by Rob Williams on January 30, 2008 in Processors
Intel’s 45nm Dual-Cores have finally arrived, so it’s only fitting that we take one for a spin. Our test subject is the 3.0GHz E8400, offering 6MB cache, SSE4 and more. Overclocking is impressive, with 3.8GHz stable being possible without even raising the voltage! This chip definitely proves itself a winner.
There is no better way to evaluate a system and its components than to run a suite of real-world benchmarks. To begin our testing, we will use two popular benchmarking suites that emulate real-world scenarios and stress the machine the way it should be… by emulating tasks that people actually perform on a day to day basis.
Both SYSmark and PCMark are hands-free, using scripts to execute all of the real-world scenarios, such as video editing and image manipulation. Each one of these suites output easy-to-understand scores once the tests are completed, giving us a no-nonsense measure of seeing which areas our computer excels in.
SYSmark 2007 Preview
SYSmark, from Bapco, is a comprehensive benchmarking application that emulates real-world scenarios by installing popular applications that many people use every day, such as Microsoft Office, Adobe Photoshop, Sony Vegas and many others.
SYSmark grades the overall performance of your system based off of different criteria, but mostly it will depend on how fast it could complete certain tasks. Once the suite is completed, five scores are delivered, one as an overall average and the others for each of the four categories.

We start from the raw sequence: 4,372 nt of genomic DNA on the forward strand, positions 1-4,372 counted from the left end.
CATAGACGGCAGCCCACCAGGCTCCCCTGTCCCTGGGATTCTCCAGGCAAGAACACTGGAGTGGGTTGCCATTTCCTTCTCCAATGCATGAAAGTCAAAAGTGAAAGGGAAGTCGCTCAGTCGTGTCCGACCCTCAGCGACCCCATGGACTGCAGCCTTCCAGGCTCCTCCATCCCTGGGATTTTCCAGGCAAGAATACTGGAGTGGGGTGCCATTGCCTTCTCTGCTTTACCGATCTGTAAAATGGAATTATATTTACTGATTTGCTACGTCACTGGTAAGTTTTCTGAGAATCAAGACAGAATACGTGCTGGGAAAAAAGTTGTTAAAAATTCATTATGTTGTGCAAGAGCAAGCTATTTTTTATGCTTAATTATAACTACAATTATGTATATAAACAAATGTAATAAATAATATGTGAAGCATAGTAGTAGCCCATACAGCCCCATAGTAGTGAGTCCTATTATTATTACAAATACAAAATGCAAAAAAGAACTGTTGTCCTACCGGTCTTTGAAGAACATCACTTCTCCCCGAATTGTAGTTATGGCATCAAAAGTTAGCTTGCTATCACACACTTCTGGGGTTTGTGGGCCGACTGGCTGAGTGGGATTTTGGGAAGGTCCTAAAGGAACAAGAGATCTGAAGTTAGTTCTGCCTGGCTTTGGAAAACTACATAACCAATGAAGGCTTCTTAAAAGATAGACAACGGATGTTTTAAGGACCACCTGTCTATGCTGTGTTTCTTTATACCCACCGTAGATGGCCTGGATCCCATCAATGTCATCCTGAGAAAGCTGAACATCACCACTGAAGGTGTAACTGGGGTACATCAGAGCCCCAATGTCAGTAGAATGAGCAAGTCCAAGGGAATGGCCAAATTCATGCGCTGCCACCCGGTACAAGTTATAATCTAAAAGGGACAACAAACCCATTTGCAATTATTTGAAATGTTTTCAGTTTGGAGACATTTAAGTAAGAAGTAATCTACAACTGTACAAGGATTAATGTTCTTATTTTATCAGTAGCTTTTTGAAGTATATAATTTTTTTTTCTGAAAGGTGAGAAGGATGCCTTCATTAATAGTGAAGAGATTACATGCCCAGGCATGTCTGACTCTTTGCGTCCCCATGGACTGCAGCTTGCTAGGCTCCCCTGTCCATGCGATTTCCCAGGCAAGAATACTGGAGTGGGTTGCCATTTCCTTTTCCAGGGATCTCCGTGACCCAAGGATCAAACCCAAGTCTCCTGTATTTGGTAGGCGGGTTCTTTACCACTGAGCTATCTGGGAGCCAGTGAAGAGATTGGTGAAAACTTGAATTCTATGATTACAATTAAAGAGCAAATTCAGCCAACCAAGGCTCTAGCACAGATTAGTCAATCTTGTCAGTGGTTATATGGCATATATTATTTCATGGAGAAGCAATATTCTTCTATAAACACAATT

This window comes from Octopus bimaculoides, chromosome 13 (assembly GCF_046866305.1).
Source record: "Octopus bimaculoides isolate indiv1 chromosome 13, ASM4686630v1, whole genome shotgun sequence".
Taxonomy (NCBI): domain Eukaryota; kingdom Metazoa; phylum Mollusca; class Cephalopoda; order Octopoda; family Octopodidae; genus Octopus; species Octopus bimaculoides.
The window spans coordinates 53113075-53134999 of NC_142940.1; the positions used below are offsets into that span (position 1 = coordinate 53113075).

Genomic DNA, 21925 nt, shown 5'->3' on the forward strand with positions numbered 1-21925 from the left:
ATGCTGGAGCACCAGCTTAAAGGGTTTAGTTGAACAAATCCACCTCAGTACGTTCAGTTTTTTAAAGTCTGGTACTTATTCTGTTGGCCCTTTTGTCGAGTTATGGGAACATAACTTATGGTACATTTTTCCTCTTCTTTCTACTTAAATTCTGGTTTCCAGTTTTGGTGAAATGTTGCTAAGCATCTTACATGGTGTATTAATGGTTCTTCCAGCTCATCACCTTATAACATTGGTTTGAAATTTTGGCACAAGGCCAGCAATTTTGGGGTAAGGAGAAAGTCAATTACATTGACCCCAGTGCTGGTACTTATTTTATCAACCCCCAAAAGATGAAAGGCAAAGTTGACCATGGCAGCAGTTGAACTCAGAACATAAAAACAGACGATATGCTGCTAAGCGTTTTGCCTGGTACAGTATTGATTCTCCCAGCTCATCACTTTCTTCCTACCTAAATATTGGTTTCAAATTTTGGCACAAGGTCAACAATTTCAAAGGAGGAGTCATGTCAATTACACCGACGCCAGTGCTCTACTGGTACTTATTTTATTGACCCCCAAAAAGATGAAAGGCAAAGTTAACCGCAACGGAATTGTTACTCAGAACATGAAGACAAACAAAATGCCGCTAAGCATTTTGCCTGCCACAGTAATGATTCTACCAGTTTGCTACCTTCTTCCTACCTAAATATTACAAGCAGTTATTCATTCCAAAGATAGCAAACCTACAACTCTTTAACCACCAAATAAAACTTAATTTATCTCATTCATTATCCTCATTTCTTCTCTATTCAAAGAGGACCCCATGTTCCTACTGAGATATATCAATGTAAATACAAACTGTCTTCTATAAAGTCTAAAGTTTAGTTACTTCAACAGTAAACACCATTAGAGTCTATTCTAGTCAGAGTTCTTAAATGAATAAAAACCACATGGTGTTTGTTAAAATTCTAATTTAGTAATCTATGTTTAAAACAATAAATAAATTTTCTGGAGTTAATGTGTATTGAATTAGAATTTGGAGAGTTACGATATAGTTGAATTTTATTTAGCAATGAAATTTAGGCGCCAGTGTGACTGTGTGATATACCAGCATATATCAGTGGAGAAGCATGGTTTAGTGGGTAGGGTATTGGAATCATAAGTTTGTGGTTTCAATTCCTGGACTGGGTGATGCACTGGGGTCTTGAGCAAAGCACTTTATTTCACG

Windows Vista used to act as our backdrop for our SYSmark testing, but over the course of the past few months, we’ve encountered many show-stopping errors and odd behaviour which we believe to be directly linked to the OS. So, we’ve moved back to Windows XP and have yet to run into an error.
Our E8400 kicks things off to a good start, even beating out the Q6600 in some regards.
The most recent recruit to our testing suite is PCMark Vantage, an application that proves to be far more than a simple upgrade from a previous version. Vantage is a completely overhauled application, and this was evidenced by the fact that it took more than two full years to produce. Rather than having a PCMark that could complete in 15 minutes, Vantage’s entire run will take around 90 minutes, testing seven primary areas, such as high-definition video, image manipulation, music conversion, et cetera.
Like SYSmark, PCMark delivers simple scores once completed, one for each of the seven main categories and an overall “PCMark Suite” score, which is what most folks will use for comparisons. I left out two suites due to irrelevancy and to keep the graph a modest size.
The CPU shows great spirit here as well… once again beating out our Q6600 Quad-Core in a few of the tests.